The sale of U.S. real estate by a foreign person is subject to the Foreign Investment in Real Property Tax Act of 1980 (“FIRPTA”) tax withholding. FIRPTA requires a buyer of real estate to withhold 10% of the gross sales price (subject to certain exceptions) and remit the amount to the IRS.
However, the amount that must be withheld from the sale can be reduced or eliminated if the seller receives a withholding FIRPTA certificate issued by the IRS. The seller, the seller’s agent, or the buyer may request a withholding certificate. A withholding certificate may be issued due to:
- A determination by the IRS that a reduced withholding is more appropriate because either:
- The amount that was originally to be withheld would be more than the seller’s maximum tax liability; or
- Withholding of the lower amount would not jeopardize any collection of the assessed tax.
- The exemption from U.S. tax of all gain realized by the seller; or
- An agreement between the seller and buyer is in place for the payment of tax, which provides security for the tax.
The applications for withholding FIRPTA certificates are divided into six main categories. These categories provide specific information that is needed to process the applications. The six categories are:
- Applications based on a claim that the transfer is entitled to non-recognition treatment or is exempt from income tax;
- Applications that are based on the calculation of the seller’s maximum tax liability;
- Applications processed under installment sale rules;
- Applications that are based on an agreement for the tax payment with applicable security;
- Applications for blanket withholding FIRPTA certificates; and
- Applications based on any other basis or criteria.
Getting a withholding certificate is not always easy. The applicant must make available all the required information to verify that the representations relied upon in accepting the agreement are complete and accurate. In addition, the IRS needs comfort that obligations by the applicant will be performed pursuant to the agreement. Should the applicant fail to provide the required information, the application will most likely be rejected, unless the IRS determines that an extension is warranted.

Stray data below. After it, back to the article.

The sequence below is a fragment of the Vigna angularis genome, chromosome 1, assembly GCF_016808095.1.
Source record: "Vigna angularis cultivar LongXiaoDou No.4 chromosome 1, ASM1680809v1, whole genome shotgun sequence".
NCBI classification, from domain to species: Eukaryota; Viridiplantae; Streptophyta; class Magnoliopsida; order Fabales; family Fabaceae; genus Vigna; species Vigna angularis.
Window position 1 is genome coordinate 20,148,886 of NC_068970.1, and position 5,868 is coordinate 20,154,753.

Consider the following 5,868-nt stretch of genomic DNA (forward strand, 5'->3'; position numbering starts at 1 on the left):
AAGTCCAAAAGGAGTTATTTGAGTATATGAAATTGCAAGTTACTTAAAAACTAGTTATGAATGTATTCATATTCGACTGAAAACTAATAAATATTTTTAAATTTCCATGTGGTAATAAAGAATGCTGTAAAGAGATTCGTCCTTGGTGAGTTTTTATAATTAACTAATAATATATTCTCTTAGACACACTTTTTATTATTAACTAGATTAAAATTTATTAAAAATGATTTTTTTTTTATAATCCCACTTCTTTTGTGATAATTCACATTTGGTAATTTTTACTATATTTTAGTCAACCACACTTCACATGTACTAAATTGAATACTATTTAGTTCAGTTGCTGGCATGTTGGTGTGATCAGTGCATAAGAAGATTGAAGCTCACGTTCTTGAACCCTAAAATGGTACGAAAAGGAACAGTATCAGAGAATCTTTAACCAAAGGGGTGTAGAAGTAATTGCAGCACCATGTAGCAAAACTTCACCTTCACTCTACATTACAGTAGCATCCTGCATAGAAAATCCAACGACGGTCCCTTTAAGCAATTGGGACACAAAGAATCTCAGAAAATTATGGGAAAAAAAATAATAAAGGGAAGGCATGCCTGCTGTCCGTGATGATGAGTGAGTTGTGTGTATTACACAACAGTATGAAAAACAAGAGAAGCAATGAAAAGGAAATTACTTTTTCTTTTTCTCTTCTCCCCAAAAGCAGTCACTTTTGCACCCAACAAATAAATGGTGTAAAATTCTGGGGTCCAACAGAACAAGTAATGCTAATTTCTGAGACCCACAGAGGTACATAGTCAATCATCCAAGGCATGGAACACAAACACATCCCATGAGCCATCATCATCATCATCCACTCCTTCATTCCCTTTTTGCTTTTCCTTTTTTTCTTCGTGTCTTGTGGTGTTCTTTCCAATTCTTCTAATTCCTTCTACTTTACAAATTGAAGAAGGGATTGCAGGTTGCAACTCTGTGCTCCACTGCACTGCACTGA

Any authorized person signing the application (including anyone under a power of attorney on Form 2848) must verify under penalties of perjury that all representations are true, correct, and complete to that person’s belief and knowledge. Should the application be based on information provided by another party to the deal or transaction, that information is also required to have a written verification signed under penalties of perjury by that party.
A seller who applies for a withholding certificate must notify the buyer in writing that the certificate has been applied for on the day of or the day prior to the actual transfer. If an application for a withholding certificate is submitted to the IRS before or on the date of a transfer and the application is still pending with the IRS on the date of transfer, the correct withholding tax must be withheld, but does not have to be reported and paid over immediately. The amount withheld (or lesser amount as determined by the IRS) must be reported and paid over within 20 days following the day on which a copy of the withholding certificate or notice of denial is mailed by the IRS.
The IRS will generally act on these requests within 90 days after receipt of a complete application including the Taxpayer Identification Numbers (TIN’s) of all the parties to the transaction.